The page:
4 YEARS IN THE MAKING: ELINA HALONEN ON BEHAVIOURAL SCIENCE
"Experimental research can’t answer every question about the human condition and decision-making"
In 2015, I was considering a career change to study behavioural economics (while working in the NYC publishing industry). But before leaving a promising career to spend all my savings on a master’s degree, I wanted to understand what it actually meant to be a behavioural economist. What was the field actually like, how applied was the field, how much money did practitioners make, were there even behavioural economists outside academia…
I stumbled on Elina Halonen’s blog: https://indecisionblog.com and found a series of interviews she had conducted with actual behavioural scientists and economists across academia and in the field. I read every one I could find and then reached out to a few people—like Nathalie Spencer and Lizzy Leigh who graciously spent time giving me more details about the field.
Cue 2019, I’m a behavioural economist helping Australians uplift their financial wellbeing, and working with some of the best minds in the field.
Part of the reason I wanted to run this interview series was because I remember how useful Elina’s series was in helping me make a massive career move (that, thankfully, has paid off) and I wanted to set up a similar trove for future behavioural scientists. I’m thrilled to be interviewing Elina as the wrap up to our behavioural science interview series.
Elina Halonen is a behavioural change and market research consultant. Co-founder of the Irrational Agency (2012), she’s worked with blue chip clients across the world, and conducted done research projects in Ghana, Argentina, Indonesia and across Europe. Elina has 15 years experience in market research, specialising in cross-cultural consumer psychology. She’s a frequent speaker at industry conferences globally, and is the co-founder of London Behavioural Economics Network (2012) and Amsterdam Behavioural Science Network (2018). Below, we talk about her expectations for the future of the field, training her dog using behavioural science, and the skills needed to be a good behavioural scientist.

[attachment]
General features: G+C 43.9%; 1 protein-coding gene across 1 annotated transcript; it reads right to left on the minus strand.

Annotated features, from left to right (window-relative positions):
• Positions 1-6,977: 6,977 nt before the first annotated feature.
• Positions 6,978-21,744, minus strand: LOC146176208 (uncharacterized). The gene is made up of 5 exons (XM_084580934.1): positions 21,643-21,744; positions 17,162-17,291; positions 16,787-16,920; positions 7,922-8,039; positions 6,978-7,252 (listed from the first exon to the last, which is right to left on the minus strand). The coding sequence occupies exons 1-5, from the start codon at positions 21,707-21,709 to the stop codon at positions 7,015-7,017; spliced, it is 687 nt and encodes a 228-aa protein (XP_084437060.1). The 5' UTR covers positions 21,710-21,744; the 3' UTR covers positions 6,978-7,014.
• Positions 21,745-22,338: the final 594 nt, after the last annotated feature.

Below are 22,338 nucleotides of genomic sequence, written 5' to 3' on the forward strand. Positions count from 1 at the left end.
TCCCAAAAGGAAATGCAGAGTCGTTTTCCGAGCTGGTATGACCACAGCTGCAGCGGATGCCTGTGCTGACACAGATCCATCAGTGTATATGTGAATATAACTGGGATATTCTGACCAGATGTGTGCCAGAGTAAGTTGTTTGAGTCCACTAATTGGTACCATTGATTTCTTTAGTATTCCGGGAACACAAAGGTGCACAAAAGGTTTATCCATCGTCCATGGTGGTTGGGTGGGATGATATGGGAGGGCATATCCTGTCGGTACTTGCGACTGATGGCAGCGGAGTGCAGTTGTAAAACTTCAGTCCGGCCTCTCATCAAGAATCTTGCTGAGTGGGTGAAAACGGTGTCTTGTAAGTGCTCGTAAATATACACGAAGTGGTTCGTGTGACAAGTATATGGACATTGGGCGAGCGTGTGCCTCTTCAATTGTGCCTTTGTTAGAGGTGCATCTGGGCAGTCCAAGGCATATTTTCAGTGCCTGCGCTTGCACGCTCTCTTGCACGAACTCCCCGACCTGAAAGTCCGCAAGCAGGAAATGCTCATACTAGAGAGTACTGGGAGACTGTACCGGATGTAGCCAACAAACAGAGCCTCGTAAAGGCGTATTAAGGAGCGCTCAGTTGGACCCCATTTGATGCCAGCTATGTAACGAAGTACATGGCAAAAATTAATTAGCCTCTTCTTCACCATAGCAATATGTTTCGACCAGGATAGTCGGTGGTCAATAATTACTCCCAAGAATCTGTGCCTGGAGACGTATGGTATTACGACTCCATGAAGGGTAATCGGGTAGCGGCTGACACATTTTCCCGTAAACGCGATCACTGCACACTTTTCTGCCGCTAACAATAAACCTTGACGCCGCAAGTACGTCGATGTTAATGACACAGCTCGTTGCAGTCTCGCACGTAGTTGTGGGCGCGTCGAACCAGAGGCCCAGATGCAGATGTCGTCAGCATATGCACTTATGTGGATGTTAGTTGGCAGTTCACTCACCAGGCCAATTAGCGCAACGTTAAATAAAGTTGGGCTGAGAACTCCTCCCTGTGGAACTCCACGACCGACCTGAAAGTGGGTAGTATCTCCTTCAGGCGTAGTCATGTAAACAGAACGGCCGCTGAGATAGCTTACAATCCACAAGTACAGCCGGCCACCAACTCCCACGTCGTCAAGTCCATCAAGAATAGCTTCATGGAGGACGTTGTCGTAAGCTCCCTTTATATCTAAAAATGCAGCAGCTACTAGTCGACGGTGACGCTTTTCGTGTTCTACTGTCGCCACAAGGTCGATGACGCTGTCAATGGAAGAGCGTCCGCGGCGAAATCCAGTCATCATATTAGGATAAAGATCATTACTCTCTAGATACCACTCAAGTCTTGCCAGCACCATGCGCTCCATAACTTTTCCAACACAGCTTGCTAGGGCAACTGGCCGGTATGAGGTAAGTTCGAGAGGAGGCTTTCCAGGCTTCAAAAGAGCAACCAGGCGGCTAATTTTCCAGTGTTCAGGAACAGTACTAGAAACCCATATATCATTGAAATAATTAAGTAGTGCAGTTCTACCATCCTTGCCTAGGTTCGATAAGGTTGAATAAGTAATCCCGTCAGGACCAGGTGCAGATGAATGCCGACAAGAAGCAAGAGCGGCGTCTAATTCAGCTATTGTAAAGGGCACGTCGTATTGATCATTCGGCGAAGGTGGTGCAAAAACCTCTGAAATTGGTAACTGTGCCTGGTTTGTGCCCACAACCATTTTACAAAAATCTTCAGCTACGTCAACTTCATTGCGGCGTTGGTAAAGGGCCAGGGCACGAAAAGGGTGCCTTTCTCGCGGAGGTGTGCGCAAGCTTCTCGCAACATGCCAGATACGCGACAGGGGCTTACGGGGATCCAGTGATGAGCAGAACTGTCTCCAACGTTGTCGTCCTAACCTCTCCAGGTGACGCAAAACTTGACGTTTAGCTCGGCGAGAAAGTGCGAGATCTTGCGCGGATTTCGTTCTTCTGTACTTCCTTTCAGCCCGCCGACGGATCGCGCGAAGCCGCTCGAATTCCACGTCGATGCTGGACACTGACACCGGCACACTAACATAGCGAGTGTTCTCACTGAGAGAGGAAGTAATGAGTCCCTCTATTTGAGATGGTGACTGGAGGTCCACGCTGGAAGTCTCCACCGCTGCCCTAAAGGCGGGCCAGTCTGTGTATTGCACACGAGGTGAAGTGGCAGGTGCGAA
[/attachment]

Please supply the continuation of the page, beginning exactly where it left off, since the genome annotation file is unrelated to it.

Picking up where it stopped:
Etinosa: What is the accomplishment you are proudest of, as a Behavioural Scientist?
Elina: I think I’m most proud of having been part of the “movement” in the UK to bring behavioural science into the commercial world: when I co-founded my former consultancy Irrational Agency in 2012, few people were applying BE commercially and we were among the first to do so in the market research sector. It was a lot of work in the early days for everyone working in this field to convince people of the value of behavioural science in business, so I’m really pleased it has taken off and everyone’s efforts were successful.
Etinosa: In what areas do you think Behavioural Science has had the biggest impact?
Elina: Looking back, I think behavioural science has been most impactful in finance and policy. The latter is, of course, largely due to the phenomenal success of the BIT and in the finance world, I think the success is partly due to the availability of almost directly applicable research. I also have the impression that both areas were previously the domain of economists and therefore psychology was largely absent, which gives it more leverage.